Breach, Data Security, Network Security, Threat Management, Vulnerability Management

Stratfor returns as Anonymous readies 5M stolen emails

Global affairs firm Stratfor returned online this week amid admissions that its systems were breached on two separate occasions.

Stratfor, which offers intelligence analysis for subscribers and clients, some of whom are high-powered companies and government agencies, was compromised in early December, which resulted in the exposure of some 90,000 credit card numbers, and then again just before Christmas. The latter attack could prove the most costly, as it led to theft of 5.2 million emails, according to an Anonymous representative, and the destruction of all of the company's servers.

Even though Stratfor planned not to fess up to the breaches so as to protect an ongoing FBI investigation, company founder and CEO George Friedman said in a Wednesday letter to members that he knew the hackers would eventually publicly reveal the attack. And that disclosure would include the fact that Stratfor hadn't encrypted its clients' credit card numbers.

"We knew our reputation would be damaged by the revelation, all the more so because we had not encrypted the credit card files," Friedman wrote. "This was a failure on our part...The failure originated in the rapid growth of the company. As it grew, the management team and administrative processes didn't grow with it."

But, as he prepared for the credit card breach to go public, he said he "assumed the worst was done." But he was wrong.

Barrett Brown, Anonymous' unofficial spokesman who heads the activist group Project PM, told on Thursday that the emails were the treasure trove the hackers were after. The messages currently are under the control of a few people involved in the "AntiSec" movement, and they will be turned into a searchable archive that will go live in the coming days, similar to the database that turned up following last year's attack on security firm HBGary.

Brown said a group of hackers have devised a long list of keywords that it plans to search once the engine is operational.

"It's an unprecedented degree of information here," he said. "You're going to have cases of someone who has information and approached Stratfor. And that's going to be useful...You may not hear from someone about what their company is doing, but maybe you'll hear about what another company is doing."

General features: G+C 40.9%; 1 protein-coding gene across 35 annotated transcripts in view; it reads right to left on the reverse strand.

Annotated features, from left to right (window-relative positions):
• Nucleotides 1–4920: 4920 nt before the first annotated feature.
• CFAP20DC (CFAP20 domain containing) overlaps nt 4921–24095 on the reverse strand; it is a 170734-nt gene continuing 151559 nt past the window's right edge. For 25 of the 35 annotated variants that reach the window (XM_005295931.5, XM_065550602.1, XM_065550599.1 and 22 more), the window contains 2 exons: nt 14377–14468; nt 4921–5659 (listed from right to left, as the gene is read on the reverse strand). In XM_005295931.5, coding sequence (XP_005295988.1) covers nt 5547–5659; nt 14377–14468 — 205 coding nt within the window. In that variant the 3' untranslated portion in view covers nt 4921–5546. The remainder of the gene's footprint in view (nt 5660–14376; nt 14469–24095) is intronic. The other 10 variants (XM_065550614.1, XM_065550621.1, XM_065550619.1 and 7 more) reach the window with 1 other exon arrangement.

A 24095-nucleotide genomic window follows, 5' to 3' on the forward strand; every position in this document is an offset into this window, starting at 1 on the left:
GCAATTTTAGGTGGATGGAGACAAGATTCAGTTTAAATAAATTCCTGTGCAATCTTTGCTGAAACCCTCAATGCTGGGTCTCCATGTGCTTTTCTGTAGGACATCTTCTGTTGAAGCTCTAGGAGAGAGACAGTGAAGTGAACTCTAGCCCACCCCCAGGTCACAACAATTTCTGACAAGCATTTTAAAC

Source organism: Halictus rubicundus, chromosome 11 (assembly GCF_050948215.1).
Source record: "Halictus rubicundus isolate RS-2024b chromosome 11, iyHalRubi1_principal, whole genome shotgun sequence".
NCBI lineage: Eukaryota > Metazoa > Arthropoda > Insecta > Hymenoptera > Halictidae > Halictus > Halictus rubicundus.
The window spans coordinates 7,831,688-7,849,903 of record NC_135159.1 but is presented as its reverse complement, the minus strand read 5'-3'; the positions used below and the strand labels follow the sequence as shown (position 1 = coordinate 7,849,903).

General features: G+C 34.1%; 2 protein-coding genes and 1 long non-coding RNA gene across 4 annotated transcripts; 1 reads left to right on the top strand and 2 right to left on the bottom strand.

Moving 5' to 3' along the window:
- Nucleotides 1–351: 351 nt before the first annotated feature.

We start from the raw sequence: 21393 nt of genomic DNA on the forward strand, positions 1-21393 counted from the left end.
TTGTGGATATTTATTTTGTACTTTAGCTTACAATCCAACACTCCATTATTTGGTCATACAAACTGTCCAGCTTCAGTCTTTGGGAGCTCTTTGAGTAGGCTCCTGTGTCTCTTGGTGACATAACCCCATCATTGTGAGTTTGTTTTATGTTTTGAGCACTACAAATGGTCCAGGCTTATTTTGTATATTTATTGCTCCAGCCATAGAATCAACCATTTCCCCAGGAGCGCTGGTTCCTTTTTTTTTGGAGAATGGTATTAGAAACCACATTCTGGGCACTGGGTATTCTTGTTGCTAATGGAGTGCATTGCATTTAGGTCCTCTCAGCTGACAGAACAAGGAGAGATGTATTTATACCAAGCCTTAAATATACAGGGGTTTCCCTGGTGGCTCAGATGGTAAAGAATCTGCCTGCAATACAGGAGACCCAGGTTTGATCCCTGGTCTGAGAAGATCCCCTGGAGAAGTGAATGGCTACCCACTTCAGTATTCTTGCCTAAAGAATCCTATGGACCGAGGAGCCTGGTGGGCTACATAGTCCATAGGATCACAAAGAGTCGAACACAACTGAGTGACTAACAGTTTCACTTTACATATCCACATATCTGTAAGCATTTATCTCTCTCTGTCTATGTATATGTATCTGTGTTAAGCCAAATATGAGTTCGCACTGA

Friedman, in his letter, downplayed what people might find in the spool.

"As they search our emails for signs of a vast conspiracy, they will be disappointed," he wrote. "Of course, we have relationships with people in the U.S. and other governments, and obviously we know people in corporations, and that will be discovered in the emails. But that's our job."

Brown insisted that Anonymous doesn't consider Stratfor to be up to no good, but that it may have been the recipient of useful information involving secret and shady practices that happened or are ongoing within the intelligence community.This is why the Austin, Texas firm was targeted.

"The people involved [in the hacks] know that Stratfor would have a lot of information on issues we're interested in," he said. "And it was vulnerable. There's constant probes going on on our end to find out what's vulnerable."

A week after the attacks were publicized on Christmas Eve Day, the hackers dumped 75,000 names, addresses and passwords of every customer that has ever paid Stratfor for services. Additionally, the group posted the personal information on 860,000 people who registered with the company.

The intruders also claim to have gotten their hands on 90,000 credit card numbers, which were purportedly used to make about a million dollars in donations to charities. Some security experts, however, expressed doubt that the recipients would be able to keep the money because of the fraud involved.

Friedman said Stratfor has since hired an outside contractor to rebuild its systems from scratch. And once it begins processing credit card transactions again, that work will be done by a third-party "with appropriate capability to protect privacy."

[An earlier version of this story incorrectly called Stratfor a security think tank.]

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